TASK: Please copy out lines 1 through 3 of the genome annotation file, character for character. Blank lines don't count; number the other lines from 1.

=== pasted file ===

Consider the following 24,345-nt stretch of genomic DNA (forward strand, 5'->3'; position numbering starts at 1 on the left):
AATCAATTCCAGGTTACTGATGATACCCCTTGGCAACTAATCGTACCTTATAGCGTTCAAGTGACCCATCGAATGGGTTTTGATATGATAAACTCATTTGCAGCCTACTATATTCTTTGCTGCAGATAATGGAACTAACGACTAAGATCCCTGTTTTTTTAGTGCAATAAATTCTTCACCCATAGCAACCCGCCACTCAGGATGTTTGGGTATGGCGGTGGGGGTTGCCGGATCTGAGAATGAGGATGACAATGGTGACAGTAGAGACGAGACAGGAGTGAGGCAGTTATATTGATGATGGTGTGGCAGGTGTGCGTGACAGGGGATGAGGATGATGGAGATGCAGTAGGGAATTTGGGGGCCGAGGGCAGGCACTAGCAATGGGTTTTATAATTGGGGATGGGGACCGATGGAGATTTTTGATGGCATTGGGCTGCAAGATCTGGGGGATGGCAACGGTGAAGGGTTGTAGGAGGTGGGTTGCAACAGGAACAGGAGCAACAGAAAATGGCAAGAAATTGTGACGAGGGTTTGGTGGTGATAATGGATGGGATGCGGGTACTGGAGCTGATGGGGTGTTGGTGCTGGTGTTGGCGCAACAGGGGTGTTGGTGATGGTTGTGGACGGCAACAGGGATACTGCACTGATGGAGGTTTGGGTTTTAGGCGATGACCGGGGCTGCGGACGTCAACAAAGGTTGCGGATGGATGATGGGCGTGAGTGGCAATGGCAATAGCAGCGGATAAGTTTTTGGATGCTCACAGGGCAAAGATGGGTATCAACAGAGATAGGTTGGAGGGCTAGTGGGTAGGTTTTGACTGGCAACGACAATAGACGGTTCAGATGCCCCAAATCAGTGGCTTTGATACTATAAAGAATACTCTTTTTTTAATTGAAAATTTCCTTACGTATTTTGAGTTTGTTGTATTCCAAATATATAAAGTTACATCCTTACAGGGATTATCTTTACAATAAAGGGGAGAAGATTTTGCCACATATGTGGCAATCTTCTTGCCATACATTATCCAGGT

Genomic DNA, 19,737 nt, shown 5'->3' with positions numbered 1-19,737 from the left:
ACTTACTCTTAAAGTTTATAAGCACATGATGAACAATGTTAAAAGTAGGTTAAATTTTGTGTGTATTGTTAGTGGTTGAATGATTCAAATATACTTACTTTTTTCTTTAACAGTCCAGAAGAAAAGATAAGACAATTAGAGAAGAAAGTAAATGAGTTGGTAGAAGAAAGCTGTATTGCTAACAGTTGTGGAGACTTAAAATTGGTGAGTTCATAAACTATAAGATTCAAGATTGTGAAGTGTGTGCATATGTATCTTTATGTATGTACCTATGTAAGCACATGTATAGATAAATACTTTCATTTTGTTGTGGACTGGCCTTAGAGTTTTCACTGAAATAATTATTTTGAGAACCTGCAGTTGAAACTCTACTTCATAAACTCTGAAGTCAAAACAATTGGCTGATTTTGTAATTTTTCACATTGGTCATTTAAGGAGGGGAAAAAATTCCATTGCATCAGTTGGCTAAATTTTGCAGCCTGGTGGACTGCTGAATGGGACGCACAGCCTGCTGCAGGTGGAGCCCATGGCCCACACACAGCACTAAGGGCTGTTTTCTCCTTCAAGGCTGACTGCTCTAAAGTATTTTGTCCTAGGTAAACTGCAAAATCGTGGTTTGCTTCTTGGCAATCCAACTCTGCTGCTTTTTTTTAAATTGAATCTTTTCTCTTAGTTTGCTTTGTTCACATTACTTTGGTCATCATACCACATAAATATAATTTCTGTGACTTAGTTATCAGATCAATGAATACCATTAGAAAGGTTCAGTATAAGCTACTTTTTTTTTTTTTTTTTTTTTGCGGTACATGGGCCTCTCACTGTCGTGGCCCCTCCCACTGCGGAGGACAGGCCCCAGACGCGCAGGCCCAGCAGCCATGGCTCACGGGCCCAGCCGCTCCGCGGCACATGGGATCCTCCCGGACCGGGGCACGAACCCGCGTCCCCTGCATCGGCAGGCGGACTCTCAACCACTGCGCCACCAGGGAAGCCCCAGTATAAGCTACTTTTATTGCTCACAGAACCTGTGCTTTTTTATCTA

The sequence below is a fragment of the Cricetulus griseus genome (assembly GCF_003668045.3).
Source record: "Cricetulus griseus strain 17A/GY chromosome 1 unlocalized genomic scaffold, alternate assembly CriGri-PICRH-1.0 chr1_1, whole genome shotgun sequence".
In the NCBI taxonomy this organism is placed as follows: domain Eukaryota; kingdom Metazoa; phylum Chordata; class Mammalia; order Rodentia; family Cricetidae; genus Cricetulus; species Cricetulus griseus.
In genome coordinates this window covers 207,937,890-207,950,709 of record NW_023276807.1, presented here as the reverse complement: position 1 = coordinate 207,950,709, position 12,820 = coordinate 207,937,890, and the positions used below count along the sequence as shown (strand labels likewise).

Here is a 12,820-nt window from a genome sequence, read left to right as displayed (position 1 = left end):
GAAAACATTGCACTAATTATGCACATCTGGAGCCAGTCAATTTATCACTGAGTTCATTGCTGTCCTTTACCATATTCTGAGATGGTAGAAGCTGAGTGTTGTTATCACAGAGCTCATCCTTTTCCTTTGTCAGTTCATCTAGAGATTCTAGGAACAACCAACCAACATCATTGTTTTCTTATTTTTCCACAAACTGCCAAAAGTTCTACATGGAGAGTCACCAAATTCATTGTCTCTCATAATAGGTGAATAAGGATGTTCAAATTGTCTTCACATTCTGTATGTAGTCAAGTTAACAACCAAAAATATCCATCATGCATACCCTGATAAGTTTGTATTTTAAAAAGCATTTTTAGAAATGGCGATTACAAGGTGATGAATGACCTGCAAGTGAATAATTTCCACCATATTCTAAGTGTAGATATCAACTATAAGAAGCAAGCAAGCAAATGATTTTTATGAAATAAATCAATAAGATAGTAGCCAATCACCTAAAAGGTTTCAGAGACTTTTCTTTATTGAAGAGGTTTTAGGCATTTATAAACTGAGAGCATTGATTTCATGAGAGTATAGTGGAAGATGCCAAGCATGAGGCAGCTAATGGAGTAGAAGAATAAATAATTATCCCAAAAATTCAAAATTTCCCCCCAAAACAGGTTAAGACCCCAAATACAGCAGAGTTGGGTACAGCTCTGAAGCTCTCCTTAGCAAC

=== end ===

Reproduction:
Consider the following 24,345-nt stretch of genomic DNA (forward strand, 5'->3'; position numbering starts at 1 on the left):
AATCAATTCCAGGTTACTGATGATACCCCTTGGCAACTAATCGTACCTTATAGCGTTCAAGTGACCCATCGAATGGGTTTTGATATGATAAACTCATTTGCAGCCTACTATATTCTTTGCTGCAGATAATGGAACTAACGACTAAGATCCCTGTTTTTTTAGTGCAATAAATTCTTCACCCATAGCAACCCGCCACTCAGGATGTTTGGGTATGGCGGTGGGGGTTGCCGGATCTGAGAATGAGGATGACAATGGTGACAGTAGAGACGAGACAGGAGTGAGGCAGTTATATTGATGATGGTGTGGCAGGTGTGCGTGACAGGGGATGAGGATGATGGAGATGCAGTAGGGAATTTGGGGGCCGAGGGCAGGCACTAGCAATGGGTTTTATAATTGGGGATGGGGACCGATGGAGATTTTTGATGGCATTGGGCTGCAAGATCTGGGGGATGGCAACGGTGAAGGGTTGTAGGAGGTGGGTTGCAACAGGAACAGGAGCAACAGAAAATGGCAAGAAATTGTGACGAGGGTTTGGTGGTGATAATGGATGGGATGCGGGTACTGGAGCTGATGGGGTGTTGGTGCTGGTGTTGGCGCAACAGGGGTGTTGGTGATGGTTGTGGACGGCAACAGGGATACTGCACTGATGGAGGTTTGGGTTTTAGGCGATGACCGGGGCTGCGGACGTCAACAAAGGTTGCGGATGGATGATGGGCGTGAGTGGCAATGGCAATAGCAGCGGATAAGTTTTTGGATGCTCACAGGGCAAAGATGGGTATCAACAGAGATAGGTTGGAGGGCTAGTGGGTAGGTTTTGACTGGCAACGACAATAGACGGTTCAGATGCCCCAAATCAGTGGCTTTGATACTATAAAGAATACTCTTTTTTTAATTGAAAATTTCCTTACGTATTTTGAGTTTGTTGTATTCCAAATATATAAAGTTACATCCTTACAGGGATTATCTTTACAATAAAGGGGAGAAGATTTTGCCACATATGTGGCAATCTTCTTGCCATACATTATCCAGGT

Genomic DNA, 19,737 nt, shown 5'->3' with positions numbered 1-19,737 from the left: